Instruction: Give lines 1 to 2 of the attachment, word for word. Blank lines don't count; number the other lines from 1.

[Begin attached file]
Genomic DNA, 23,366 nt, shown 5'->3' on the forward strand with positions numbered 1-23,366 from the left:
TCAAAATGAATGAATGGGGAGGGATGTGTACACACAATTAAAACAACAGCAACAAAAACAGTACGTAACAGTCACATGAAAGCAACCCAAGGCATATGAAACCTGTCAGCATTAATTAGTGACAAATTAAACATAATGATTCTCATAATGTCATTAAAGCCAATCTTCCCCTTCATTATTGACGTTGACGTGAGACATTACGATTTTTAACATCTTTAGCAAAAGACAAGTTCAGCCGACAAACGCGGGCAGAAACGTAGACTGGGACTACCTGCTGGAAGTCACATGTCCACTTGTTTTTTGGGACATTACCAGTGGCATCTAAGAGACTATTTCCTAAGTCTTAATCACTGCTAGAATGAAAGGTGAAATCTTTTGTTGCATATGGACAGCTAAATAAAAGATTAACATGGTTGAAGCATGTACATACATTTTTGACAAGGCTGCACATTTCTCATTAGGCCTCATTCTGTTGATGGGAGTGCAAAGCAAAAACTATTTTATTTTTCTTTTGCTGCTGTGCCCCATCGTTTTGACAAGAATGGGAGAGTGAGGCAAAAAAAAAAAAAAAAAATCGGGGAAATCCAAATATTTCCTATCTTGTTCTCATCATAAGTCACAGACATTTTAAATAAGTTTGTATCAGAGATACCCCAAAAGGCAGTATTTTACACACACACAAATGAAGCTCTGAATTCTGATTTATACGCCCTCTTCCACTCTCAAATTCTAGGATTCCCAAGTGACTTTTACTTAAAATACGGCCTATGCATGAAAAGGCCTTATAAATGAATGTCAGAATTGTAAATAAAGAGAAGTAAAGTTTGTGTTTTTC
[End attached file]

Genomic DNA, 23,366 nt, shown 5'->3' on the forward strand with positions numbered 1-23,366 from the left:
TCAAAATGAATGAATGGGGAGGGATGTGTACACACAATTAAAACAACAGCAACAAAAACAGTACGTAACAGTCACATGAAAGCAACCCAAGGCATATGAAACCTGTCAGCATTAATTAGTGACAAATTAAACATAATGATTCTCATAATGTCATTAAAGCCAATCTTCCCCTTCATTATTGACGTTGACGTGAGACATTACGATTTTTAACATCTTTAGCAAAAGACAAGTTCAGCCGACAAACGCGGGCAGAAACGTAGACTGGGACTACCTGCTGGAAGTCACATGTCCACTTGTTTTTTGGGACATTACCAGTGGCATCTAAGAGACTATTTCCTAAGTCTTAATCACTGCTAGAATGAAAGGTGAAATCTTTTGTTGCATATGGACAGCTAAATAAAAGATTAACATGGTTGAAGCATGTACATACATTTTTGACAAGGCTGCACATTTCTCATTAGGCCTCATTCTGTTGATGGGAGTGCAAAGCAAAAACTATTTTATTTTTCTTTTGCTGCTGTGCCCCATCGTTTTGACAAGAATGGGAGAGTGAGGCAAAAAAAAAAAAAAAAAATCGGGGAAATCCAAATATTTCCTATCTTGTTCTCATCATAAGTCACAGACATTTTAAATAAGTTTGTATCAGAGATACCCCAAAAGGCAGTATTTTACACACACACAAATGAAGCTCTGAATTCTGATTTATACGCCCTCTTCCACTCTCAAATTCTAGGATTCCCAAGTGACTTTTACTTAAAATACGGCCTATGCATGAAAAGGCCTTATAAATGAATGTCAGAATTGTAAATAAAGAGAAGTAAAGTTTGTGTTTTTC